The above is based on scribbled notes & on our recollection. Believe it or not, CNBC has apparently chosen to bury this clip of Cramer-Williams & not post it on Those interested in watching it should contact CNBC. 

Friday was not a kind day to US Bank Stocks – Citi was down 2.6%; BAC down 1.86% & even JPM was down 59 bps. In contrast, IBN, the ADR of ICICI Bank (private bank in India) was up 1.37%. We all know how torrid November has been for US Banks. How has IBN fared since November 1?

 IBN has exploded past JPM since the start of November despite JPM’s own big up move. Actually that has been the case since the rally began in late March. Just look at the 6-month chart below:


What about HDB, the ADR of India’s HDFC bank? Actually HDB outperformed IBN from the start of the rally until the start of December. Yet no one on CNBC, not even EM specialist Tim Seymour, has uttered a syllable about these two blue-chip banks. The reasons for the outperformance are simple. These two private banks are real growth companies that get their outperformance from banking growth; growth that is secular not only because of consumer income growth in India but also because income earners are migrating from India’s public-sector (government owned) banks to these private banks. 

By the way, these two banks in particular are also the banks of choice for Indian-Americans who still have assets in India, not to mention the large number of Indian expats in the Middle East. And so is Citibank, India. This Indian subsidiary of Citi is a terrific bank. How would we love to see a spinoff stock that is 100% Citibank India?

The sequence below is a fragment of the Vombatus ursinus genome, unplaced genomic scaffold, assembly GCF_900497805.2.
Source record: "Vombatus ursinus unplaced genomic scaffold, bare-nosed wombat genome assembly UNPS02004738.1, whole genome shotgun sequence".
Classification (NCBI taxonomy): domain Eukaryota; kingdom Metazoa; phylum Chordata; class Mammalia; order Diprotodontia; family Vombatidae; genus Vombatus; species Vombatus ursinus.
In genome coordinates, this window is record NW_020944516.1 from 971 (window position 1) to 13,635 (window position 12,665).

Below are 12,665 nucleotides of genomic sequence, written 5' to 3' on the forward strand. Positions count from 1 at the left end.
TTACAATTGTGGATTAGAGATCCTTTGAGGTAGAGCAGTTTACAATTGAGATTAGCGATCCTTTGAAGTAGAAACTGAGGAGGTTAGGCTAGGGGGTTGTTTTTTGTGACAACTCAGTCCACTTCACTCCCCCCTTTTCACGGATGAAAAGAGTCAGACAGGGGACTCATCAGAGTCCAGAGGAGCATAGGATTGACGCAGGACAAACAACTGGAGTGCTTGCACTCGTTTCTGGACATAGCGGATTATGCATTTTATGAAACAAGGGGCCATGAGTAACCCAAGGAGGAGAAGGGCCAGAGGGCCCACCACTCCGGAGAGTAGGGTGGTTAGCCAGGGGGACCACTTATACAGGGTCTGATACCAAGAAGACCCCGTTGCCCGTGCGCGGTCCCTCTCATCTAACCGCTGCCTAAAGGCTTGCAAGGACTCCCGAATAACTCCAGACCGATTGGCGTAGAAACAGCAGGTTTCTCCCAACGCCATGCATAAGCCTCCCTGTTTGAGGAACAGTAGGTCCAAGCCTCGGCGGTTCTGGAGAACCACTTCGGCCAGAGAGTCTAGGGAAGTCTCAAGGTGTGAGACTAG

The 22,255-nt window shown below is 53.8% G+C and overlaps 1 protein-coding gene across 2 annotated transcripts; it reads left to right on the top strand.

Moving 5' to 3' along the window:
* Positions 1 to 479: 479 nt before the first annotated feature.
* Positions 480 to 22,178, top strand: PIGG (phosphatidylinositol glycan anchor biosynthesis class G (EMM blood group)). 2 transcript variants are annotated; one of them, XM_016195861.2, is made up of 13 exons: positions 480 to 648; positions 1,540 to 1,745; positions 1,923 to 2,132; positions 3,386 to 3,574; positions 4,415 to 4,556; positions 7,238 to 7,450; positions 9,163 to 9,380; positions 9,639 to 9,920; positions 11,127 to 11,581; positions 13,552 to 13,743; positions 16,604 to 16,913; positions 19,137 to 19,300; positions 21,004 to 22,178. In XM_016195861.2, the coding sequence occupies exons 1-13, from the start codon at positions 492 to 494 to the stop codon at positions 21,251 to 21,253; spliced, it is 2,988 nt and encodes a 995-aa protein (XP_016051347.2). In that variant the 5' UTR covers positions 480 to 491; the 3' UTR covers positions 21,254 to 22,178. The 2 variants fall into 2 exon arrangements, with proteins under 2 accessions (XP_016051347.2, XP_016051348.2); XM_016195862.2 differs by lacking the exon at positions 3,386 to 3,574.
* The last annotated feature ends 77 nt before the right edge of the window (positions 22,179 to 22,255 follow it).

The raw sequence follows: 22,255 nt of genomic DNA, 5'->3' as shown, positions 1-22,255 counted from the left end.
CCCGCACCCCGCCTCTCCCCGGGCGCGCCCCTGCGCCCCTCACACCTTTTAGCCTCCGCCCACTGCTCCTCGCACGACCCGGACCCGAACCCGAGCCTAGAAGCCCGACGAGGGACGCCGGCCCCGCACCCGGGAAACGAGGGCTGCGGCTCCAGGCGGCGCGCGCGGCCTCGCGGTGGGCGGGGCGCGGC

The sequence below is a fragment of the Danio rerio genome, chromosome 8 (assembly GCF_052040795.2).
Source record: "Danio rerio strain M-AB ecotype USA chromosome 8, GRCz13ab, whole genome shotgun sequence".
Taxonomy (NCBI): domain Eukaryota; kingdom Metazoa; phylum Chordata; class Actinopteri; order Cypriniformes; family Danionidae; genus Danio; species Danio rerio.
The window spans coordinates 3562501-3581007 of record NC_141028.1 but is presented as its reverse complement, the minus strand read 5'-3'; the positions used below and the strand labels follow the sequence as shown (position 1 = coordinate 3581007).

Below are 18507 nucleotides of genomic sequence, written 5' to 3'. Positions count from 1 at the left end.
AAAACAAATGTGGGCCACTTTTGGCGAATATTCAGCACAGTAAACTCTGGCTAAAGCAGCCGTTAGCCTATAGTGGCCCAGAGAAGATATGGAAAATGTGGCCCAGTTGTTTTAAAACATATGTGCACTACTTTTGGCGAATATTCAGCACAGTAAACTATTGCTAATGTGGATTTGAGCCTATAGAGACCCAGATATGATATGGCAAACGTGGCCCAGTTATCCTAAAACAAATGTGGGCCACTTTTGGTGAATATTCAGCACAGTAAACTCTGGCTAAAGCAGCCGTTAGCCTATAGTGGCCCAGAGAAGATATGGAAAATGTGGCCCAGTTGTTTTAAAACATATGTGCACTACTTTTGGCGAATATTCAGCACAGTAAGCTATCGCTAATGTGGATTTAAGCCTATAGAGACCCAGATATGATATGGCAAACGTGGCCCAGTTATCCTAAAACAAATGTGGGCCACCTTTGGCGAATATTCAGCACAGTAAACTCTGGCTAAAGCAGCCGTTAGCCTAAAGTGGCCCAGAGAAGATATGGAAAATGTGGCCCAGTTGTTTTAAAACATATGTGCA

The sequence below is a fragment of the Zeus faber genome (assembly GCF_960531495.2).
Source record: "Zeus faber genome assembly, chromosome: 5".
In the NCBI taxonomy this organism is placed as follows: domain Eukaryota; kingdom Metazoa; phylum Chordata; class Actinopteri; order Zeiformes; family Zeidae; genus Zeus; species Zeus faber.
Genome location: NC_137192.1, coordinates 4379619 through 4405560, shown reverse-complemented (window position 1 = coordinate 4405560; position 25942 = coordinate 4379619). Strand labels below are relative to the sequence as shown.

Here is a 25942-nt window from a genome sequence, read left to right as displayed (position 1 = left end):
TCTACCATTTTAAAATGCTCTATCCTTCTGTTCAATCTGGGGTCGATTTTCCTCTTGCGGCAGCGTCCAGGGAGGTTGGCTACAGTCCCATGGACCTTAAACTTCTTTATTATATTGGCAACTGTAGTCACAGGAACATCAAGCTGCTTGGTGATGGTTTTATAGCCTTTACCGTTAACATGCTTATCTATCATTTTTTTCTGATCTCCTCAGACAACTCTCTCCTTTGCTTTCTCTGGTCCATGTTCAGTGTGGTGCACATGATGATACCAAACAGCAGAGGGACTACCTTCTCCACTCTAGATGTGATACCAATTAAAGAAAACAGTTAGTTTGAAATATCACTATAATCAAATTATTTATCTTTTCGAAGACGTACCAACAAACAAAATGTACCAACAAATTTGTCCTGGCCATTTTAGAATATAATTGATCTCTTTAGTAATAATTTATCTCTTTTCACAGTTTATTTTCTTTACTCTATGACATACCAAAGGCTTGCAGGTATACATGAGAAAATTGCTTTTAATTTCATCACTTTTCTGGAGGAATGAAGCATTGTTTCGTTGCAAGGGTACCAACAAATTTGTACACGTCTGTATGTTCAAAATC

Perhaps BAC,C,WFC, JPM got torched on Friday because interest rates fell 4 out of 5 days this week and the 10-2 curve flattened by 6 bps on the week. CNBC anchors kept talking of rates skyrocketing while Steven Major of HSBC said on BTV that “Treasury rates are probably at the top of the cycle” and said he would be “a buyer of the 10-year every time the 10-year yield gets to 1%“. 

Remember Thursday, March 19, the day we noticed a turn begin in risk assets. We showed that turn in 2-day charts of various asset classes on March 19 & March 20 in our weekly article on March 20, 2020. We reproduce that 2-day chart of leveraged DPG over unleveraged ETF HYG from that article:

(2-day chart of DPG over HYG on March 20, 2020)

The low of DPG on Thursday March 19 was $5.64. This Friday, DPG closed at $12.13, a 222% rally since that $5.46 low. That does not including the dividend that is 11.54% today after the massive rally. 

This has a bearing on whether the S&P is at or near a top. As J.C.Parets wrote a few days ago:

  • If stocks were going to fall apart and these permabears were going to be right, for once, then we’d see it in credit. … You might not think that stocks should be acting this well. But the bond market does. I’ll trust the latter.”

By the way, that is similar to David Rosenberg’s view that there is a bigger bubble in credit than in stocks. So we would recommend watching closed-end funds like DPG. They start going down hard before the unleveraged ETFs do & before stocks do.